It's absolutely true that Clayton Lockett was convicted of heinous crimes, including sexual assault, robbery, kidnapping, and murder. The question to be asked, however, is whether addressing heinous crimes including murder with more taking of human life in any way effectively addresses those crimes, and the roots from which they stem. 

The further question that I hear this long-ago Arkansas country doctor asking: Does a society really quell the violence that springs forth in its midst by adding violence to violence? Or does it do precisely the opposite when it practices violence as a solution to violence — does it only stimulate more violence? As Bachelor's essay entitled "Mob Law," which also appears in my book, notes, the lynchings that were everywhere in evidence in the South in which he was writing these essays in the 1890s did nothing to stop the violence they were purported to be targeting. Instead, they only fomented more violence.

According to Leon Litwack in his essay "Hellhounds" (in Without Sanctuary: Lynching Photography in America, ed. James Allen, Hilton Als, John Lewis, and Leon F. Litwack [Santa Fe: Twin Palms, 2000]), in the late 19th and early 20th century, two or three black Southerners were hanged, burned at the stake, or quietly murdered every week (p. 12). In the 1890s, when Bachelor wrote his essay calling for the abolition of the death penalty, an average of 139 lives were claimed each year by lynching, a majority of these black men, Litwack notes. As he also points out, few of those who engaged in these activities were ever brought to trial (p. 20). Juries routinely concluded that those lynched had met their deaths at the hands of unknown parties even when an entire community knew who had perpetrated the lynching.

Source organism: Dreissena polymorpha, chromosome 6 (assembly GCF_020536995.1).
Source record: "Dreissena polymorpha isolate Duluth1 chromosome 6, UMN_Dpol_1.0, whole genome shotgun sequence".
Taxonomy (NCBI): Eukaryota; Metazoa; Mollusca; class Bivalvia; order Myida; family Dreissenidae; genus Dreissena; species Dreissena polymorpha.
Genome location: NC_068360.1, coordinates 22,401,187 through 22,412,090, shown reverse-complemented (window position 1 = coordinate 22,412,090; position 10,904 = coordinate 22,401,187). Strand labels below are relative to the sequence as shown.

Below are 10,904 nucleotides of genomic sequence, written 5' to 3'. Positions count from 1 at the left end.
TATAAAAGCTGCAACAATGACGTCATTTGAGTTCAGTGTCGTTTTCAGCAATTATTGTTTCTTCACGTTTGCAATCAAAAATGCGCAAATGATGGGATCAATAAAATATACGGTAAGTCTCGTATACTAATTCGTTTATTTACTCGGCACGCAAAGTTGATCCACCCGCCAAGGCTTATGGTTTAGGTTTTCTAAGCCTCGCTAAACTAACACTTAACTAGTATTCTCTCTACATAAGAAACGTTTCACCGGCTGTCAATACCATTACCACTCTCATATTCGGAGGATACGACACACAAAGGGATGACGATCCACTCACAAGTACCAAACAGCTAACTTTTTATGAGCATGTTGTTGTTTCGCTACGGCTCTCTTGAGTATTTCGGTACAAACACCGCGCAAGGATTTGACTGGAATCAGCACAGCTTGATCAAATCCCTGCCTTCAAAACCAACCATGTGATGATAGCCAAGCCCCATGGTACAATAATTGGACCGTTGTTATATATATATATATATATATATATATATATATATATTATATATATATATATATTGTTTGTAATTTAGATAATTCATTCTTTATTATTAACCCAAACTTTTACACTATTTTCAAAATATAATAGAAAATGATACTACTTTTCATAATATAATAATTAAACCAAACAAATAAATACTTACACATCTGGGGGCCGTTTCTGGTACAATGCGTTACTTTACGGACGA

Bachelor wrote his essay about the death penalty in the midst of a wave of violence directed against black citizens of the South almost unimaginable today. His statements about how some of those executed by the state may actually be innocent, and his question about whether using violence to address violence ever really quells violence, reflect the situation in which he was living: they reflect a society in which lynching was being used as a tool of social control of a racial minority, with spurious claims that this minority represented a violent threat to the white majority that warranted the use of violence to repress the minority.

I think the questions Bachelor asks in his essay on the death penalty are questions well worth asking. I also think that it's not to the credit of my own state or nearby states, many of whose citizens still jubilate in the death penalty (especially for criminals from the lowest echelons of society, many of whom are people of color), that we have given so little consideration — for over 100 years — to the argument proposed in this 1893 essay and published in a small-town Arkansas newspaper calling for the abolition of the death penalty. 

The photo of Wilson Richard Bachelor was taken about 1890 in Fort Smith, Arkansas, and is the frontispiece to my book.